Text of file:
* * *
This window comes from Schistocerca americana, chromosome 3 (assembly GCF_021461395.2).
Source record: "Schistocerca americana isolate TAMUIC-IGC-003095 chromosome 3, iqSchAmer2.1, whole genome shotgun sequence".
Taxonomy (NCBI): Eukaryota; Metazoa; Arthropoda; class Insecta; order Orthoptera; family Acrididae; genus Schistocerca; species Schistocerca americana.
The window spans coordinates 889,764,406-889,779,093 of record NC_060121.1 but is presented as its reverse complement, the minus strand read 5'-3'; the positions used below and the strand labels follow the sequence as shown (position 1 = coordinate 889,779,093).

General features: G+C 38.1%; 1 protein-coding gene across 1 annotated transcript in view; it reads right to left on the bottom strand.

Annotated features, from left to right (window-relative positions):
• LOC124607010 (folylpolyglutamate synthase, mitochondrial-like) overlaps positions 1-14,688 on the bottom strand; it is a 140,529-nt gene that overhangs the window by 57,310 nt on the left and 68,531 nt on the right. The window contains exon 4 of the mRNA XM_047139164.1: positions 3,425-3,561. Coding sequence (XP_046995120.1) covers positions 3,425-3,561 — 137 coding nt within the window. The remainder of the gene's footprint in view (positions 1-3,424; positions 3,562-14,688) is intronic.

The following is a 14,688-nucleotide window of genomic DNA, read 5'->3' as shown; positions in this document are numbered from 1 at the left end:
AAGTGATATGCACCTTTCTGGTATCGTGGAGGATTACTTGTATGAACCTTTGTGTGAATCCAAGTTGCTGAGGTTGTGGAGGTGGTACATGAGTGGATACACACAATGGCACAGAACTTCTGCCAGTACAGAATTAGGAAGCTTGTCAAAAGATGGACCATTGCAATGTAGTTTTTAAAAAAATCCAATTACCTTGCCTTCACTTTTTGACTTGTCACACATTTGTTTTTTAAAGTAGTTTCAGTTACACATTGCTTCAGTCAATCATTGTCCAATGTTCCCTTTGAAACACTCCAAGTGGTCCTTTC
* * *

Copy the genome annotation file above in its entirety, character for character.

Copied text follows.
This window comes from Schistocerca americana, chromosome 3 (assembly GCF_021461395.2).
Source record: "Schistocerca americana isolate TAMUIC-IGC-003095 chromosome 3, iqSchAmer2.1, whole genome shotgun sequence".
Taxonomy (NCBI): Eukaryota; Metazoa; Arthropoda; class Insecta; order Orthoptera; family Acrididae; genus Schistocerca; species Schistocerca americana.
The window spans coordinates 889,764,406-889,779,093 of record NC_060121.1 but is presented as its reverse complement, the minus strand read 5'-3'; the positions used below and the strand labels follow the sequence as shown (position 1 = coordinate 889,779,093).

General features: G+C 38.1%; 1 protein-coding gene across 1 annotated transcript in view; it reads right to left on the bottom strand.

Annotated features, from left to right (window-relative positions):
• LOC124607010 (folylpolyglutamate synthase, mitochondrial-like) overlaps positions 1-14,688 on the bottom strand; it is a 140,529-nt gene that overhangs the window by 57,310 nt on the left and 68,531 nt on the right. The window contains exon 4 of the mRNA XM_047139164.1: positions 3,425-3,561. Coding sequence (XP_046995120.1) covers positions 3,425-3,561 — 137 coding nt within the window. The remainder of the gene's footprint in view (positions 1-3,424; positions 3,562-14,688) is intronic.

The following is a 14,688-nucleotide window of genomic DNA, read 5'->3' as shown; positions in this document are numbered from 1 at the left end:
AAGTGATATGCACCTTTCTGGTATCGTGGAGGATTACTTGTATGAACCTTTGTGTGAATCCAAGTTGCTGAGGTTGTGGAGGTGGTACATGAGTGGATACACACAATGGCACAGAACTTCTGCCAGTACAGAATTAGGAAGCTTGTCAAAAGATGGACCATTGCAATGTAGTTTTTAAAAAAATCCAATTACCTTGCCTTCACTTTTTGACTTGTCACACATTTGTTTTTTAAAGTAGTTTCAGTTACACATTGCTTCAGTCAATCATTGTCCAATGTTCCCTTTGAAACACTCCAAGTGGTCCTTTC